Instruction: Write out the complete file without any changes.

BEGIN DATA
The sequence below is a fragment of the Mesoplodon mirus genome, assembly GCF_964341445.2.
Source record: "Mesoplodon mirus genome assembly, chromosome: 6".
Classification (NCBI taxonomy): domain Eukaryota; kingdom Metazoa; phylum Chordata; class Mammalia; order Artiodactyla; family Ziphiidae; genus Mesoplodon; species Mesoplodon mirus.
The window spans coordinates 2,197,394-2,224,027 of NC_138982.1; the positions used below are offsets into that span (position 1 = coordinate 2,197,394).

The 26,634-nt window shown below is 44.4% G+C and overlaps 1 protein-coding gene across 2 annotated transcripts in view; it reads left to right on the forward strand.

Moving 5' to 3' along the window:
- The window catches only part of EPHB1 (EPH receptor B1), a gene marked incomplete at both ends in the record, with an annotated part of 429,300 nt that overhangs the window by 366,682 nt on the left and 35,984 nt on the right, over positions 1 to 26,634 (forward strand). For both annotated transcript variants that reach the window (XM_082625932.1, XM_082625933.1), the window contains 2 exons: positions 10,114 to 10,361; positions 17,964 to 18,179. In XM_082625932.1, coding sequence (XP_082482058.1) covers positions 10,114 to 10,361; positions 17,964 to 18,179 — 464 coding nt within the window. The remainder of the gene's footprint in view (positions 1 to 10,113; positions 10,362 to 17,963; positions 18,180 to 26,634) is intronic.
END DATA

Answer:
The sequence below is a fragment of the Mesoplodon mirus genome, assembly GCF_964341445.2.
Source record: "Mesoplodon mirus genome assembly, chromosome: 6".
Classification (NCBI taxonomy): domain Eukaryota; kingdom Metazoa; phylum Chordata; class Mammalia; order Artiodactyla; family Ziphiidae; genus Mesoplodon; species Mesoplodon mirus.
The window spans coordinates 2,197,394-2,224,027 of NC_138982.1; the positions used below are offsets into that span (position 1 = coordinate 2,197,394).

The 26,634-nt window shown below is 44.4% G+C and overlaps 1 protein-coding gene across 2 annotated transcripts in view; it reads left to right on the forward strand.

Moving 5' to 3' along the window:
- The window catches only part of EPHB1 (EPH receptor B1), a gene marked incomplete at both ends in the record, with an annotated part of 429,300 nt that overhangs the window by 366,682 nt on the left and 35,984 nt on the right, over positions 1 to 26,634 (forward strand). For both annotated transcript variants that reach the window (XM_082625932.1, XM_082625933.1), the window contains 2 exons: positions 10,114 to 10,361; positions 17,964 to 18,179. In XM_082625932.1, coding sequence (XP_082482058.1) covers positions 10,114 to 10,361; positions 17,964 to 18,179 — 464 coding nt within the window. The remainder of the gene's footprint in view (positions 1 to 10,113; positions 10,362 to 17,963; positions 18,180 to 26,634) is intronic.